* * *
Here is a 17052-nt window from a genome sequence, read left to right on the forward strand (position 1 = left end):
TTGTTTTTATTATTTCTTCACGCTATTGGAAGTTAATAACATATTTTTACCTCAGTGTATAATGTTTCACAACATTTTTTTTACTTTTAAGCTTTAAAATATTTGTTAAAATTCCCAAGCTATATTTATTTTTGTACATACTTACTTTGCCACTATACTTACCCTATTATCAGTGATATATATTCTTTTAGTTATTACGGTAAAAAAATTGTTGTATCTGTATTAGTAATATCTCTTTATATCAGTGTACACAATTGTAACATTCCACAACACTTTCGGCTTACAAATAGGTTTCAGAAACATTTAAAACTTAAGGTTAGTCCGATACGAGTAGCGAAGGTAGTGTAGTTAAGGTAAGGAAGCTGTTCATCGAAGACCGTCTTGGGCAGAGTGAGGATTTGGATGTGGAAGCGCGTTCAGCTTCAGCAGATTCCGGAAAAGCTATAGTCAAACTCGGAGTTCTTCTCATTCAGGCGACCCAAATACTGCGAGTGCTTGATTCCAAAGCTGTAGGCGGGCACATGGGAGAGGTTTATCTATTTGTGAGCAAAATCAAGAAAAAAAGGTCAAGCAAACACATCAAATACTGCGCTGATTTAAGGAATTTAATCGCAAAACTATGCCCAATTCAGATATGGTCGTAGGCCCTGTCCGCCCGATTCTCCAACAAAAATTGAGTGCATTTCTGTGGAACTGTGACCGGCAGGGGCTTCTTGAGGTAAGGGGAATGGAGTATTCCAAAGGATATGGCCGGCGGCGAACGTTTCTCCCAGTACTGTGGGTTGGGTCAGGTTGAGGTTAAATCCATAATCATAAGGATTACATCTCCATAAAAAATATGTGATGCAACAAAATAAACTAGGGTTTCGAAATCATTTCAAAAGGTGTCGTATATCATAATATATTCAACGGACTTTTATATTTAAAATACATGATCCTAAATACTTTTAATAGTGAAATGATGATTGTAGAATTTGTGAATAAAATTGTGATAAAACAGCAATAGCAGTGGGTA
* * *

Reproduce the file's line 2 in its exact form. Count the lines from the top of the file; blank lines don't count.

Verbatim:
TTGTTTTTATTATTTCTTCACGCTATTGGAAGTTAATAACATATTTTTACCTCAGTGTATAATGTTTCACAACATTTTTTTTACTTTTAAGCTTTAAAATATTTGTTAAAATTCCCAAGCTATATTTATTTTTGTACATACTTACTTTGCCACTATACTTACCCTATTATCAGTGATATATATTCTTTTAGTTATTACGGTAAAAAAATTGTTGTATCTGTATTAGTAATATCTCTTTATATCAGTGTACACAATTGTAACATTCCACAACACTTTCGGCTTACAAATAGGTTTCAGAAACATTTAAAACTTAAGGTTAGTCCGATACGAGTAGCGAAGGTAGTGTAGTTAAGGTAAGGAAGCTGTTCATCGAAGACCGTCTTGGGCAGAGTGAGGATTTGGATGTGGAAGCGCGTTCAGCTTCAGCAGATTCCGGAAAAGCTATAGTCAAACTCGGAGTTCTTCTCATTCAGGCGACCCAAATACTGCGAGTGCTTGATTCCAAAGCTGTAGGCGGGCACATGGGAGAGGTTTATCTATTTGTGAGCAAAATCAAGAAAAAAAGGTCAAGCAAACACATCAAATACTGCGCTGATTTAAGGAATTTAATCGCAAAACTATGCCCAATTCAGATATGGTCGTAGGCCCTGTCCGCCCGATTCTCCAACAAAAATTGAGTGCATTTCTGTGGAACTGTGACCGGCAGGGGCTTCTTGAGGTAAGGGGAATGGAGTATTCCAAAGGATATGGCCGGCGGCGAACGTTTCTCCCAGTACTGTGGGTTGGGTCAGGTTGAGGTTAAATCCATAATCATAAGGATTACATCTCCATAAAAAATATGTGATGCAACAAAATAAACTAGGGTTTCGAAATCATTTCAAAAGGTGTCGTATATCATAATATATTCAACGGACTTTTATATTTAAAATACATGATCCTAAATACTTTTAATAGTGAAATGATGATTGTAGAATTTGTGAATAAAATTGTGATAAAACAGCAATAGCAGTGGGTA